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Controversy


 

 

 

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Video clip: Gator Bowl



Woody Hayes was no stranger to controversy. His temper was well-known and he had displayed bad behavior long before he came to The Ohio State University. A few of the controversies swirling around Woody Hayes:

1956: Hayes placed on probation for giving a player a loan
Hayes was sanctioned by the university in 1956 when he helped some athletes who had fallen on hard times out of his own pocket, a well-intentioned practice at odds with conference rules. ‘We’ve got to do something to help those kids,’ Hayes roared. ‘One of those boys came to me and said he had only one pair of pants. ‘Can’t you get a loan’ I asked him. ‘I tried,’ he said, ‘They told me it would take four months.’ Hell, a pair of pants can get to be awfully dirty in four months. Sure I gave him the money.’ Eventually, the Big Ten authorized conference schools to set up loan funds to furnish immediate financial assistance when players were in need.

1961: OSU faculty decide not to send the Buckeyes to the Rose Bowl
In 1960, a United States Senator visited the OSU campus, commenting that “I don’t know much about Ohio State, but I do know you have a good football team here.” Certain faculty members objected to the Senator’s remarks, and one explained that “We’re upset over the fact that the image of Oho State is that the school is merely an appendage to the football team. When we go away for meetings, we’re kidded about this by people from other schools. We don’t dislike football, but the feeling is that things are out of proportion.”A special meeting of the Faculty Council debated whether the team should attend the Rose Bowl, and after a secret ballot was cast, University President Novice Fawcett declared the findings: “28 against, 25 for.” Bang.

The demonstrations began. Students burned members of the faculty in effigy, snake-danced down the main street, surrounded the capitol building, broke windows, besieged and insulted their professors and “generally raised the most hell that has been raised in Columbus since V-J day. The local TV and radio stations, without exception, joined in the denunciation of the anti-Rose Bowl faculty members, some of them in violent terms. The Columbus Dispatch printed a list of those professors voting against the’“joyous trip to California,’ complete with addresses [and] salaries. The result was that the offending professors were jeered, scowled at, browbeaten, telephoned day and night and greeted with messages in Anglo-Saxon monosyllables on blackboards all over the campus.”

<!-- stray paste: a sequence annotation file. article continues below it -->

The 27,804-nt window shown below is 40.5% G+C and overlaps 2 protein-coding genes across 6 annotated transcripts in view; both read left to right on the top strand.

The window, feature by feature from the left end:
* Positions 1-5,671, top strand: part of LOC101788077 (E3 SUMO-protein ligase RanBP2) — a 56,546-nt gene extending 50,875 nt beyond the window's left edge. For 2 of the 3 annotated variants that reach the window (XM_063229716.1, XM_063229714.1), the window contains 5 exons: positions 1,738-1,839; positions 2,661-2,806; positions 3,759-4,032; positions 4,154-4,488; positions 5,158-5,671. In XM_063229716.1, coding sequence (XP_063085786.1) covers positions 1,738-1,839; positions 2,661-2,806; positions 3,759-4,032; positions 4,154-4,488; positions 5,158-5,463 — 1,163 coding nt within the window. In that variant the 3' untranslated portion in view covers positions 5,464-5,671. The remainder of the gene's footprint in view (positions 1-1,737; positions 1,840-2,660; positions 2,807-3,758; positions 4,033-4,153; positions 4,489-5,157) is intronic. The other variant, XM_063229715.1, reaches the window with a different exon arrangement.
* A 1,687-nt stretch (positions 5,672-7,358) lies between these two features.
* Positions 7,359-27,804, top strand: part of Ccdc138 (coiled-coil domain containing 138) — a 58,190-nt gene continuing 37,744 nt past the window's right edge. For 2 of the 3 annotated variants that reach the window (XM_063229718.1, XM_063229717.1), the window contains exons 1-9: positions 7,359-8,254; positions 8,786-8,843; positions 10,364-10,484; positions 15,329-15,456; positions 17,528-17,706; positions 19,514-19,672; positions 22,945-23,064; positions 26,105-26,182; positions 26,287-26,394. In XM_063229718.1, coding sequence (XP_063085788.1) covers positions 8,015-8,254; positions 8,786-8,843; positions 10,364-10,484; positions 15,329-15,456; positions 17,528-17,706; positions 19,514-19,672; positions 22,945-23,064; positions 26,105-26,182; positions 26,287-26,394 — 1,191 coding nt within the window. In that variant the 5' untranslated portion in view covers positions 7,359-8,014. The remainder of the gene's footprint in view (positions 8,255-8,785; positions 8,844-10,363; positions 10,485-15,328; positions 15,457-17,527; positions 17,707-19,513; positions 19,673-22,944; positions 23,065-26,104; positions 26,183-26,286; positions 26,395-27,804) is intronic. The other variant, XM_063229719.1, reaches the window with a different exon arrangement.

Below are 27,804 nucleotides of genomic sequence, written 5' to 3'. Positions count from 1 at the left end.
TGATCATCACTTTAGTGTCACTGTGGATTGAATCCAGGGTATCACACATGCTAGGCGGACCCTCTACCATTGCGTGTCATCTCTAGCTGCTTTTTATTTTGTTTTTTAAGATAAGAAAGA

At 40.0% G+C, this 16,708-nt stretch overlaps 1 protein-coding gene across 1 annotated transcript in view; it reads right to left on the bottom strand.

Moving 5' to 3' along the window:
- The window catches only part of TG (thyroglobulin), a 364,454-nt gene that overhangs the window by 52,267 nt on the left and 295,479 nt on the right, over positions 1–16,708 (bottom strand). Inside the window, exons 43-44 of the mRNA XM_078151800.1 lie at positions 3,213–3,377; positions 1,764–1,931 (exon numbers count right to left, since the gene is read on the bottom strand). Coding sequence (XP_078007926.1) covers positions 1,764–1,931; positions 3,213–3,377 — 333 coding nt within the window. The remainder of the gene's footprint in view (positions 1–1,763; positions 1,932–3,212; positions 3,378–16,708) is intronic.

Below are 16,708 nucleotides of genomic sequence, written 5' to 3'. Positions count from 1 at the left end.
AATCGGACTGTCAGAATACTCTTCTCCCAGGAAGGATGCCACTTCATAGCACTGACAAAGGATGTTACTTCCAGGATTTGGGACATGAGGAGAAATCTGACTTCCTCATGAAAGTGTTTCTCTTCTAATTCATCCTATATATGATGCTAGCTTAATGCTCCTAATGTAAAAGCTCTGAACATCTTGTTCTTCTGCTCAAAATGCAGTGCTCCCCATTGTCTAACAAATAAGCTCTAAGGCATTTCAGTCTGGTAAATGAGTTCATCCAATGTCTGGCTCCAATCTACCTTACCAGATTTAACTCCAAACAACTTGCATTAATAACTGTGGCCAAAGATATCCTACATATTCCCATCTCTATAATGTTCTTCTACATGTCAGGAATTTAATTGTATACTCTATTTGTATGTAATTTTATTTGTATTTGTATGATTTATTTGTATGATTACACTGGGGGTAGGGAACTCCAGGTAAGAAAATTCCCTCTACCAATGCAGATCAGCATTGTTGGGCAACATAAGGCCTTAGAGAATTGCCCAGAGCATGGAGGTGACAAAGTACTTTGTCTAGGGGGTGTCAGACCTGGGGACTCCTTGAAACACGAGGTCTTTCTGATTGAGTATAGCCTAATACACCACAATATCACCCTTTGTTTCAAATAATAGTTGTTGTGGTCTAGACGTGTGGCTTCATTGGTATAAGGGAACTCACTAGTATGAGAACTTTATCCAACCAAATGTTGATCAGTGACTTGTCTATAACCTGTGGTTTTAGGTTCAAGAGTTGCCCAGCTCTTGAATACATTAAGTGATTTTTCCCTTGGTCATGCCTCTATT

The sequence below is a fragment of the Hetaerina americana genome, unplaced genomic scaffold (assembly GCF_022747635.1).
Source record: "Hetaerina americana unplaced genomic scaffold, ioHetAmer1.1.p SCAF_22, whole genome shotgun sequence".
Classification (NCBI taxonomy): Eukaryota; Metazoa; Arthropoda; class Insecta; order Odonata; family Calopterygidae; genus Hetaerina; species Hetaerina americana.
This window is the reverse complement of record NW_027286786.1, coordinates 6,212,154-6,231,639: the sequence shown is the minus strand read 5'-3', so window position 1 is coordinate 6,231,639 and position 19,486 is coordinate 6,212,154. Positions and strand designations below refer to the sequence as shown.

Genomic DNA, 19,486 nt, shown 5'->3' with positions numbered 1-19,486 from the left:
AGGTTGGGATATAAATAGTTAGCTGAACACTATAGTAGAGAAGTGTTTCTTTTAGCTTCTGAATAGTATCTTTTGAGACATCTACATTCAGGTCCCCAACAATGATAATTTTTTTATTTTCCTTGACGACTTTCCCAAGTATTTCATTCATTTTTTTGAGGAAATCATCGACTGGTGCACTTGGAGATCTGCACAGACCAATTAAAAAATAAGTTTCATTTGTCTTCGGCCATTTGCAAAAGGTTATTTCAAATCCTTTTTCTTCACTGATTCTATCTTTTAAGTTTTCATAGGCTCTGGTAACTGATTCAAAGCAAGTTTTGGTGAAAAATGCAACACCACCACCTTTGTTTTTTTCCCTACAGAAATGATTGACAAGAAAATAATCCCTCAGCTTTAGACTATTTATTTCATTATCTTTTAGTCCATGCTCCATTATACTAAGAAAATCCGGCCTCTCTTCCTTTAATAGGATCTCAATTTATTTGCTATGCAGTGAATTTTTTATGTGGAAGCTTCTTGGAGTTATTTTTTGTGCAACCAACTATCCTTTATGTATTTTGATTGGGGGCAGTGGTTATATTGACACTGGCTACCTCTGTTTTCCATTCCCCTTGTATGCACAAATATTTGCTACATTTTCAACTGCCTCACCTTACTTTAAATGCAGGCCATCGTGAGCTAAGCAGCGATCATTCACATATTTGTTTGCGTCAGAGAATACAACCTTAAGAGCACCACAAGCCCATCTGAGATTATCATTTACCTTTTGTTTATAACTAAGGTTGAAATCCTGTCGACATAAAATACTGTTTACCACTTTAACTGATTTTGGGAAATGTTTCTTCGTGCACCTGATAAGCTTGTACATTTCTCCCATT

Woody’s response: “I don’t agree with those 28 ‘no’ votes, but I respect the integrity of the men who cast them, if not their intelligence. I would not want football to drive a line of cleavage in our university. Football is not worth that. … We have had to learn to accept defeat under pressure and that may help us now, although it is difficult to explain to the boys when, after 15 years, the Rose Bowl is jerked out from under them.” The public demonstrations soon died down, and the university went back to its business of education and football.

temper
Above: A volatile temper.


1971-77: Hayes acquires a reputation for violence.
Hayes is shown on national television breaking the sideline down markers, pushing a camera back into a photographer’s eye prior to the start of the Rose Bowl, and punching Mike Friedman, an ABC cameraman, during the Michigan game. Hayes refused to apologize: “You get doggone tired of cameras being pushed in your face. I’m fed up with it. I make no apologies.”

1978: Hayes’s career comes to an end.
In the closing moments of the Gator Bowl game, before a national television audience, Hayes reacted to an interception by rushing Charlie Baumann, a Clemson University player, and punching him. The next day, Hugh Hindman, then athletic director of Ohio State, and himself a former player and assistant coach under Hayes, said at a press conference that “Coach Hayes has been relieved of his duties as head football coach at Ohio State University. This decision has the full support of the president of the university.” Later, Hindman said, “It was the toughest decision I will ever have to make.”

When the plane carrying the football team touched down at Port Columbus, Hayes spoke to the players. He told them to go home and study. “He said he didn’t want to see any of us fail,” freshman Tom Levenick, said. “Then he simply put his head down and told us that, he wasn’t going to be our coach next season. He got off the plane and that’s the last anyone has seen of him.”

(Information about specific events, newspaper citations, and comments made by Woody Hayes and others were drawn from the following sources: Woody Hayes: The Man & His Dynasty, edited by Mike Bynum; I Remember Woody: Recollections of The Man They Called Coach Hayes, by Steve Greenberg and Dale Ratermann; and Woody Hayes and the 100-Yard War by Jerry Brondfield.)

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